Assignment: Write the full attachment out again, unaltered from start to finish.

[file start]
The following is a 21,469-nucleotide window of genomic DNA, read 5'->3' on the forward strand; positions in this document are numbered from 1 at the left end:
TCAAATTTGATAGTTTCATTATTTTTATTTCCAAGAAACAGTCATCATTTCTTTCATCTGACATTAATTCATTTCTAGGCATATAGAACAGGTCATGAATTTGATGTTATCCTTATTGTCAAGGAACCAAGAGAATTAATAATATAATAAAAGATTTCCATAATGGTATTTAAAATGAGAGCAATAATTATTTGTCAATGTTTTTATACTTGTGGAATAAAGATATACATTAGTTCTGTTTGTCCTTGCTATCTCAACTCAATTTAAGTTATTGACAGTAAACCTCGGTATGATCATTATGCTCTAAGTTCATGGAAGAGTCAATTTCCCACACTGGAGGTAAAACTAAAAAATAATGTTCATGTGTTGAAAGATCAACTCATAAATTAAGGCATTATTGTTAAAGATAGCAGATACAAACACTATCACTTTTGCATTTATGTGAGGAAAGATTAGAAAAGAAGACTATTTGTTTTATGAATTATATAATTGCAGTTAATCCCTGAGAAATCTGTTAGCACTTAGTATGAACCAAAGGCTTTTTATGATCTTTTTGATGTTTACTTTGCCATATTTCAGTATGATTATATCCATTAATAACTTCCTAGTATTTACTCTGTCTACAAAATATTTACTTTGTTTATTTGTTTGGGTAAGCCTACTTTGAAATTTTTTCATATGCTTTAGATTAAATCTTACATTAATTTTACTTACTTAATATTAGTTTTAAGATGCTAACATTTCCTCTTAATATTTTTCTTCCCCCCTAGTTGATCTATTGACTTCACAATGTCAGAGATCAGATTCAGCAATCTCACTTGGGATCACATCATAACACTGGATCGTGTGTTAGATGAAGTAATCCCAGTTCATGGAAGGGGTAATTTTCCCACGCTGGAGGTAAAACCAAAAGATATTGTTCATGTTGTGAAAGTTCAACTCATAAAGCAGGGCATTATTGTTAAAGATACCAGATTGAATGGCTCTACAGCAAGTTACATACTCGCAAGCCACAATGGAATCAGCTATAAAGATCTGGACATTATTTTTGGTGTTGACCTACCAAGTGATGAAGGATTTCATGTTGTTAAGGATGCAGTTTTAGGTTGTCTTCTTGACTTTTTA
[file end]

The following is a 21,469-nucleotide window of genomic DNA, read 5'->3' on the forward strand; positions in this document are numbered from 1 at the left end:
TCAAATTTGATAGTTTCATTATTTTTATTTCCAAGAAACAGTCATCATTTCTTTCATCTGACATTAATTCATTTCTAGGCATATAGAACAGGTCATGAATTTGATGTTATCCTTATTGTCAAGGAACCAAGAGAATTAATAATATAATAAAAGATTTCCATAATGGTATTTAAAATGAGAGCAATAATTATTTGTCAATGTTTTTATACTTGTGGAATAAAGATATACATTAGTTCTGTTTGTCCTTGCTATCTCAACTCAATTTAAGTTATTGACAGTAAACCTCGGTATGATCATTATGCTCTAAGTTCATGGAAGAGTCAATTTCCCACACTGGAGGTAAAACTAAAAAATAATGTTCATGTGTTGAAAGATCAACTCATAAATTAAGGCATTATTGTTAAAGATAGCAGATACAAACACTATCACTTTTGCATTTATGTGAGGAAAGATTAGAAAAGAAGACTATTTGTTTTATGAATTATATAATTGCAGTTAATCCCTGAGAAATCTGTTAGCACTTAGTATGAACCAAAGGCTTTTTATGATCTTTTTGATGTTTACTTTGCCATATTTCAGTATGATTATATCCATTAATAACTTCCTAGTATTTACTCTGTCTACAAAATATTTACTTTGTTTATTTGTTTGGGTAAGCCTACTTTGAAATTTTTTCATATGCTTTAGATTAAATCTTACATTAATTTTACTTACTTAATATTAGTTTTAAGATGCTAACATTTCCTCTTAATATTTTTCTTCCCCCCTAGTTGATCTATTGACTTCACAATGTCAGAGATCAGATTCAGCAATCTCACTTGGGATCACATCATAACACTGGATCGTGTGTTAGATGAAGTAATCCCAGTTCATGGAAGGGGTAATTTTCCCACGCTGGAGGTAAAACCAAAAGATATTGTTCATGTTGTGAAAGTTCAACTCATAAAGCAGGGCATTATTGTTAAAGATACCAGATTGAATGGCTCTACAGCAAGTTACATACTCGCAAGCCACAATGGAATCAGCTATAAAGATCTGGACATTATTTTTGGTGTTGACCTACCAAGTGATGAAGGATTTCATGTTGTTAAGGATGCAGTTTTAGGTTGTCTTCTTGACTTTTTA